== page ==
I can certainly remember from my time at school, especially around exam time, one of the key mantras from the teachers was “make sure you have read the question multiple times before you start to answer it.” This must seem blindingly obvious, but even now we see multiple times when the person we are interacting with has clearly not read what is in front of them or listened to the question being asked before answering.
In terms of the tender documents that we produce for our clients, we get too many communications from bidders (that you never see) right from the outset, where they have clearly have not read what is in front of them before hitting the keyboard. A few examples are:-
Q1 – Can you please send me the SQ documents in Word format so we can print them out and fill them in?
A1 – Please read the supplied instructions, all answers are to be filled in online
Q2 – What is the potential value of this tender?
A2 – Please read the Contract Notice published on the Find A Tender Service
Q3 – Do I have to fill in the SQ stage or can I just go straight to the ITT stage?
A3 – No you can’t just circumvent the first stage of a PCR compliant process and give yourself a ‘bye’ into the next round (this is one of my personal favourites)!
Q4 – Can you please send me all of the documents mentioned in the tender pack?
A4 – All the documents you need are hyperlinked in the Appendices so you can download them yourself
Now this might all sound like we are carping on about the bidders not being able to follow basic instructions. Well there is definitely a bit of that going on, but this kind of communication does also feed into our own continuous improvement (CI) cycle. Whilst answering the same question repeatedly might be really annoying and time wasting, it should also prompt a question of why do we get asked the same thing over and over again? By feeding this into our CI activity we can then have a really good think about whether we are communicating effectively or do we need to change the wording to make that aspect clearer. We have changed multiple items because of this thinking, and I wonder if this is a timely reminder of something you could be adopting in your school/Trust?
On another front, it can be equally frustrating when talking directly to a person and they clearly are not listening to what you are saying. As an example of this, recently we have been trying to recruit an additional staff member. In one of the interviews, on multiple occasions, the candidate would not let us finish asking the question before they started answering. Not only was this annoying, but it meant that they ended up answering questions we hadn’t actually asked because they hadn’t waited to hear the whole question.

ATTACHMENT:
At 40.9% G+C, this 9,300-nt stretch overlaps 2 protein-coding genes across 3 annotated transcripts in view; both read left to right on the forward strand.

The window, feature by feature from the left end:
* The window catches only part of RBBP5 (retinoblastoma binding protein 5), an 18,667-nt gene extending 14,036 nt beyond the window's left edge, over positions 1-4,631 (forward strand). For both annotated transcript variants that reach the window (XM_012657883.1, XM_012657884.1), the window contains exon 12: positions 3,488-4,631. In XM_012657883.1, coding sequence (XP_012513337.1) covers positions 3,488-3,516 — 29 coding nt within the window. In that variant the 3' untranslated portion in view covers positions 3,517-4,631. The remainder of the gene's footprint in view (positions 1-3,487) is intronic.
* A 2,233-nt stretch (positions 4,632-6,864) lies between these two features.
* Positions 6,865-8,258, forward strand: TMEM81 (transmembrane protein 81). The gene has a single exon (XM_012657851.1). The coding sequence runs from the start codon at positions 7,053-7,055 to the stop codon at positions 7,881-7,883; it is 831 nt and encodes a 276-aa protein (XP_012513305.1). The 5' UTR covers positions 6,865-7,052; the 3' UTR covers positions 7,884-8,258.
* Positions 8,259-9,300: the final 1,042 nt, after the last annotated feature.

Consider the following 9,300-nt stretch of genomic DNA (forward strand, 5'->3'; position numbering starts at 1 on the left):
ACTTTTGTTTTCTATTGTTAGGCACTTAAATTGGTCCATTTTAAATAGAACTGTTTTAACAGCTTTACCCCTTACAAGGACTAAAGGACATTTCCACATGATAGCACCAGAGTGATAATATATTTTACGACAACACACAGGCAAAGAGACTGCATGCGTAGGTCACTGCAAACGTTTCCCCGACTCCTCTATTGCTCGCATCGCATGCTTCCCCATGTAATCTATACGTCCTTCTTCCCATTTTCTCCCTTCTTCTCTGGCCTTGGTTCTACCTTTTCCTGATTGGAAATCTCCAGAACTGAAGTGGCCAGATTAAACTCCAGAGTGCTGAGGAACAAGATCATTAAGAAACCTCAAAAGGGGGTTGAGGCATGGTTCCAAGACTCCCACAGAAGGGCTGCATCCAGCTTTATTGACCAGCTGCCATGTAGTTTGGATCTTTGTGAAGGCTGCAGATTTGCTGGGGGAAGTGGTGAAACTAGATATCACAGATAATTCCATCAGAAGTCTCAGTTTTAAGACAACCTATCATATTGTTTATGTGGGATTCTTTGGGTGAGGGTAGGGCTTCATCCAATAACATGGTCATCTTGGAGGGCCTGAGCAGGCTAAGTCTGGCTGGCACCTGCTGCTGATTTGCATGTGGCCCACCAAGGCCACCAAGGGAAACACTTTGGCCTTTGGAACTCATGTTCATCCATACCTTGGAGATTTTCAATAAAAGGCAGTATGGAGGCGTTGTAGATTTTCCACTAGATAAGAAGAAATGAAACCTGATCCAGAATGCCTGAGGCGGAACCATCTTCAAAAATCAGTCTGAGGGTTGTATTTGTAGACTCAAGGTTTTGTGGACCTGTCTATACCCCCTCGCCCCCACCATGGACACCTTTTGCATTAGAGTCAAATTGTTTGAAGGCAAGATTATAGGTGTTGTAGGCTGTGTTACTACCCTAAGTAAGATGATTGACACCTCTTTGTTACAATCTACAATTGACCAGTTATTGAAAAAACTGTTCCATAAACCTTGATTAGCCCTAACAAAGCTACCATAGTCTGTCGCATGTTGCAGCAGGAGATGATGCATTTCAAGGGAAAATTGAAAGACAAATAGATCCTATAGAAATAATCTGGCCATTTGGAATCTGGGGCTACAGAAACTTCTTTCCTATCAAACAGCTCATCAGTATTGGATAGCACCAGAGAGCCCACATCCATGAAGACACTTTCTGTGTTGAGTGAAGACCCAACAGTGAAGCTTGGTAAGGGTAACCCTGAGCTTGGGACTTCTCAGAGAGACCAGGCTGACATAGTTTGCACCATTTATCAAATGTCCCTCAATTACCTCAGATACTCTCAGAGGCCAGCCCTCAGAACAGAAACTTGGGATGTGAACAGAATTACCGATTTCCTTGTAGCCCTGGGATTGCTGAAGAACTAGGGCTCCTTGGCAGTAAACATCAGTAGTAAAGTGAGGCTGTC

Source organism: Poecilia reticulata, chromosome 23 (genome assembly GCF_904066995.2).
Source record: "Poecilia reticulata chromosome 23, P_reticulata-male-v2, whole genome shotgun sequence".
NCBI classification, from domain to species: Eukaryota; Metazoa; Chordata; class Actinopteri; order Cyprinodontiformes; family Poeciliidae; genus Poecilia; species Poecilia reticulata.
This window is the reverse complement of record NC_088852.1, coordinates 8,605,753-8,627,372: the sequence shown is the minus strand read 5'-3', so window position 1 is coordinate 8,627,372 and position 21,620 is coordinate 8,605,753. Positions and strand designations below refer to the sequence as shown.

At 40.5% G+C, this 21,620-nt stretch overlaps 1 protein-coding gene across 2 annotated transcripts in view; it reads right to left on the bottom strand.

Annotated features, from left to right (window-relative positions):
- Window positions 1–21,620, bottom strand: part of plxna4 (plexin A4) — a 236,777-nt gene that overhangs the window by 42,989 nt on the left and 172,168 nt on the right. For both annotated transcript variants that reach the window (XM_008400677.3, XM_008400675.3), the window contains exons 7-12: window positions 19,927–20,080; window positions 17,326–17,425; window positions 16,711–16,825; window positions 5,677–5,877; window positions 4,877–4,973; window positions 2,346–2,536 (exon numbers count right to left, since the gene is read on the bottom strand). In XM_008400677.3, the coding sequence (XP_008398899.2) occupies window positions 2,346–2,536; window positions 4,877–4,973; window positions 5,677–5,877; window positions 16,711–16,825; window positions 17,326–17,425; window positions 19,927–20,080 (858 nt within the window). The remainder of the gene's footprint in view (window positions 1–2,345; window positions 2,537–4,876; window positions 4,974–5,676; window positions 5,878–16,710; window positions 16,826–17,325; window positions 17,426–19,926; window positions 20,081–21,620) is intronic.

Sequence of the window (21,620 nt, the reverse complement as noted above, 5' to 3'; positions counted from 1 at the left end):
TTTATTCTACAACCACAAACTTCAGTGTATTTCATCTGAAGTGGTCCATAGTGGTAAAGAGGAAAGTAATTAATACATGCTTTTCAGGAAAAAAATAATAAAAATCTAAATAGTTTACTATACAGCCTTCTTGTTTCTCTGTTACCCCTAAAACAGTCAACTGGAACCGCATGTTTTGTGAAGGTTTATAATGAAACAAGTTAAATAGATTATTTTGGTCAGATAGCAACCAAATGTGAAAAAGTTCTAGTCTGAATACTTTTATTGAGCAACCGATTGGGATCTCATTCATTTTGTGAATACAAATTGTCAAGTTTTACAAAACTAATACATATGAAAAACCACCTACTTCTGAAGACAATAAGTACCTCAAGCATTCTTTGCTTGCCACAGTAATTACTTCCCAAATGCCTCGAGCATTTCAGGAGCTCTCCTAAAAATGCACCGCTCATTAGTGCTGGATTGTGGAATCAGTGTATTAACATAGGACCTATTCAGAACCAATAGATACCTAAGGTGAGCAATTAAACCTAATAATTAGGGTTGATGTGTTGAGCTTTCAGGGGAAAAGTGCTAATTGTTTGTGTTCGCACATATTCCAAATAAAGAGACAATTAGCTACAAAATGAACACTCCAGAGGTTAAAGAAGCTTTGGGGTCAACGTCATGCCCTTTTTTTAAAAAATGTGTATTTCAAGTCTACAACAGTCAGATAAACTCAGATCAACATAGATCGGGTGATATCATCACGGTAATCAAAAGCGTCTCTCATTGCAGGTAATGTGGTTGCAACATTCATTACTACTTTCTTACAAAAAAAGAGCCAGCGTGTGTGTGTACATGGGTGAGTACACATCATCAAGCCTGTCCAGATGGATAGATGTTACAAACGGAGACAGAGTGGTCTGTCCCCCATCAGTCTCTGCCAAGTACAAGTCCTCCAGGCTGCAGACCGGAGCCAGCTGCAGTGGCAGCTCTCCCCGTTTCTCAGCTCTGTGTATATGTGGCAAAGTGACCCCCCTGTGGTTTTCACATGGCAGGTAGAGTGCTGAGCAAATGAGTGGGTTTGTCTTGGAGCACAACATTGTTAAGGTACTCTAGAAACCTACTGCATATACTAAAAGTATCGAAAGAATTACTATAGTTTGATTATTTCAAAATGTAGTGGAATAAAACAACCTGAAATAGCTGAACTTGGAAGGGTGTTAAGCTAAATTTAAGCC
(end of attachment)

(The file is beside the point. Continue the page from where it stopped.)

This can equally apply to tender events such as site visits and presentation days where I have personally seen numerous examples of both bidders and school staff talking over each other rather than listening to what has been said before proffering a response. I often need to intervene to make sure that each party gets what they want from the sessions.
Perhaps there are other things within schools which regularly get misunderstood such as communications with parents, is everything as clear as it could be in terms of dates for trips, when payments are due etc. How do you manage school meal payments? How many appointments are missed? Are parental responsibilities understood?
Despite having “read the question first” banged into my head at school and presumably the rest of you as well, it would seem that this is a skill we often forget as soon as we walk out of those school gates at age 16 or 18. The ability to communicate effectively is one that will lead some people to greater life success than any qualifications they might pick up along the way. As the saying goes “You have two ears and one mouth, please use them in that proportion.”
I don’t think there is an easy answer to this one, but if anyone has any suggestions as to how this could be addressed or if you have any great ideas on making sure “read/listen to the question first” might be embedded in students brains for the long term, I’m sure they would be very welcome.